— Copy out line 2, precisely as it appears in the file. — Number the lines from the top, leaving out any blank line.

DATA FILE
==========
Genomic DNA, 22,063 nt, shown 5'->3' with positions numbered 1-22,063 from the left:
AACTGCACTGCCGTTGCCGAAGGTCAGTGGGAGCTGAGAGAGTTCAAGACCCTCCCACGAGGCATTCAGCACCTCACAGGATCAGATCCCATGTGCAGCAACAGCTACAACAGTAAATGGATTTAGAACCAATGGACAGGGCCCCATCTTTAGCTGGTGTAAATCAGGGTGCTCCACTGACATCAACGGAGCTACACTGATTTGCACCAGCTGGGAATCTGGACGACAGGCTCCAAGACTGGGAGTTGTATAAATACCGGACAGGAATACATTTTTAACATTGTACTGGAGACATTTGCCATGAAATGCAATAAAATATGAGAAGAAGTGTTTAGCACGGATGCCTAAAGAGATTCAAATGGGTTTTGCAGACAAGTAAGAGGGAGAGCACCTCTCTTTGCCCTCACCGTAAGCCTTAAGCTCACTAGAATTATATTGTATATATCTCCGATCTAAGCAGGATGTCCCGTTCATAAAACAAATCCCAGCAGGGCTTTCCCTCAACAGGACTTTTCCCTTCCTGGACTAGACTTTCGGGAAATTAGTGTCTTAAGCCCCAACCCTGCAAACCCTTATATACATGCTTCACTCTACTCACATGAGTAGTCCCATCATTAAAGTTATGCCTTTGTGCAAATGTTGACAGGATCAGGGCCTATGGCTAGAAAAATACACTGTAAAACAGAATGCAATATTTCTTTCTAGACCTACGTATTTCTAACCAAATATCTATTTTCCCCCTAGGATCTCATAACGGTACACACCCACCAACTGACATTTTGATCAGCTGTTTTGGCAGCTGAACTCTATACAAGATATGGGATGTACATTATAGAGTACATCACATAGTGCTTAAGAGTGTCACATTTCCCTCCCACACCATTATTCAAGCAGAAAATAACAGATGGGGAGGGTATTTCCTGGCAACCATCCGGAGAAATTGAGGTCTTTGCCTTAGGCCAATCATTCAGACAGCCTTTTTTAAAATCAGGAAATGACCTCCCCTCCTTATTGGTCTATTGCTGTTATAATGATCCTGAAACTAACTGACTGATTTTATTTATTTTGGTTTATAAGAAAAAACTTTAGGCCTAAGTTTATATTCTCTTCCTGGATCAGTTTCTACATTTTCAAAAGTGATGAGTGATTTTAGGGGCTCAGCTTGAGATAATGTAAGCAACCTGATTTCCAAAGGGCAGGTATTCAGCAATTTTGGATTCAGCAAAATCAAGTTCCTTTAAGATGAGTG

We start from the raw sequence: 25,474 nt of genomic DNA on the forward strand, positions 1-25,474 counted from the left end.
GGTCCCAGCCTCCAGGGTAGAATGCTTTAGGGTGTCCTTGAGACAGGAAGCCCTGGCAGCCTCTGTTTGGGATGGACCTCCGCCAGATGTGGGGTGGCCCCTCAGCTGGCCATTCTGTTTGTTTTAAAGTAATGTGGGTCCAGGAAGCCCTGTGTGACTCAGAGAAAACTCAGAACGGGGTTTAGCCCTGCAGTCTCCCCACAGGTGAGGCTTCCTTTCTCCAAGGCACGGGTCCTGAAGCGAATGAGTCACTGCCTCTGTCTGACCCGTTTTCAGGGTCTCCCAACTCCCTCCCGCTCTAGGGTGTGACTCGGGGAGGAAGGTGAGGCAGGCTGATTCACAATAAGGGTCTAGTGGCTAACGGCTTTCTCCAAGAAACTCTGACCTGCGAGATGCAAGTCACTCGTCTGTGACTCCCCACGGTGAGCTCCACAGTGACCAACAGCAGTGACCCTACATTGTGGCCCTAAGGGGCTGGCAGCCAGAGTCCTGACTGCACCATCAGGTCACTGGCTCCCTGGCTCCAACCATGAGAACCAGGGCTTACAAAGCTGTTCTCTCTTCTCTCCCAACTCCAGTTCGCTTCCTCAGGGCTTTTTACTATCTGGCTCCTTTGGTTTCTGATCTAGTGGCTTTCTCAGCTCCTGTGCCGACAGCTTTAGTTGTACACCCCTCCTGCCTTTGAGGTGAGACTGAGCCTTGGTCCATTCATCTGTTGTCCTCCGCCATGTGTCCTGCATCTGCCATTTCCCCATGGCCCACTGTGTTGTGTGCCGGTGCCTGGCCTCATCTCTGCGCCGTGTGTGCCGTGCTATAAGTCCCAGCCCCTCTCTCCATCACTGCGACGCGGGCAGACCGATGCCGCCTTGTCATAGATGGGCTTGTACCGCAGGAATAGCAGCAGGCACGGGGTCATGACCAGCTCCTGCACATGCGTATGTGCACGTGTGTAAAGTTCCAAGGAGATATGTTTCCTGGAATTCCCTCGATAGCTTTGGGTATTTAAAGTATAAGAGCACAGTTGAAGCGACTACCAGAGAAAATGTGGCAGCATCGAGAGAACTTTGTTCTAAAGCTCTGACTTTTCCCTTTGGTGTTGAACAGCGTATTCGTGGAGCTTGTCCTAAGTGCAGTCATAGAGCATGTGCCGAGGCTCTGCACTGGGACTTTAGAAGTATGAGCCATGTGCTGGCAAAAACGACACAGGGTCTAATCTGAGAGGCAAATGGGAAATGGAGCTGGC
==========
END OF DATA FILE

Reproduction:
AACTGCACTGCCGTTGCCGAAGGTCAGTGGGAGCTGAGAGAGTTCAAGACCCTCCCACGAGGCATTCAGCACCTCACAGGATCAGATCCCATGTGCAGCAACAGCTACAACAGTAAATGGATTTAGAACCAATGGACAGGGCCCCATCTTTAGCTGGTGTAAATCAGGGTGCTCCACTGACATCAACGGAGCTACACTGATTTGCACCAGCTGGGAATCTGGACGACAGGCTCCAAGACTGGGAGTTGTATAAATACCGGACAGGAATACATTTTTAACATTGTACTGGAGACATTTGCCATGAAATGCAATAAAATATGAGAAGAAGTGTTTAGCACGGATGCCTAAAGAGATTCAAATGGGTTTTGCAGACAAGTAAGAGGGAGAGCACCTCTCTTTGCCCTCACCGTAAGCCTTAAGCTCACTAGAATTATATTGTATATATCTCCGATCTAAGCAGGATGTCCCGTTCATAAAACAAATCCCAGCAGGGCTTTCCCTCAACAGGACTTTTCCCTTCCTGGACTAGACTTTCGGGAAATTAGTGTCTTAAGCCCCAACCCTGCAAACCCTTATATACATGCTTCACTCTACTCACATGAGTAGTCCCATCATTAAAGTTATGCCTTTGTGCAAATGTTGACAGGATCAGGGCCTATGGCTAGAAAAATACACTGTAAAACAGAATGCAATATTTCTTTCTAGACCTACGTATTTCTAACCAAATATCTATTTTCCCCCTAGGATCTCATAACGGTACACACCCACCAACTGACATTTTGATCAGCTGTTTTGGCAGCTGAACTCTATACAAGATATGGGATGTACATTATAGAGTACATCACATAGTGCTTAAGAGTGTCACATTTCCCTCCCACACCATTATTCAAGCAGAAAATAACAGATGGGGAGGGTATTTCCTGGCAACCATCCGGAGAAATTGAGGTCTTTGCCTTAGGCCAATCATTCAGACAGCCTTTTTTAAAATCAGGAAATGACCTCCCCTCCTTATTGGTCTATTGCTGTTATAATGATCCTGAAACTAACTGACTGATTTTATTTATTTTGGTTTATAAGAAAAAACTTTAGGCCTAAGTTTATATTCTCTTCCTGGATCAGTTTCTACATTTTCAAAAGTGATGAGTGATTTTAGGGGCTCAGCTTGAGATAATGTAAGCAACCTGATTTCCAAAGGGCAGGTATTCAGCAATTTTGGATTCAGCAAAATCAAGTTCCTTTAAGATGAGTG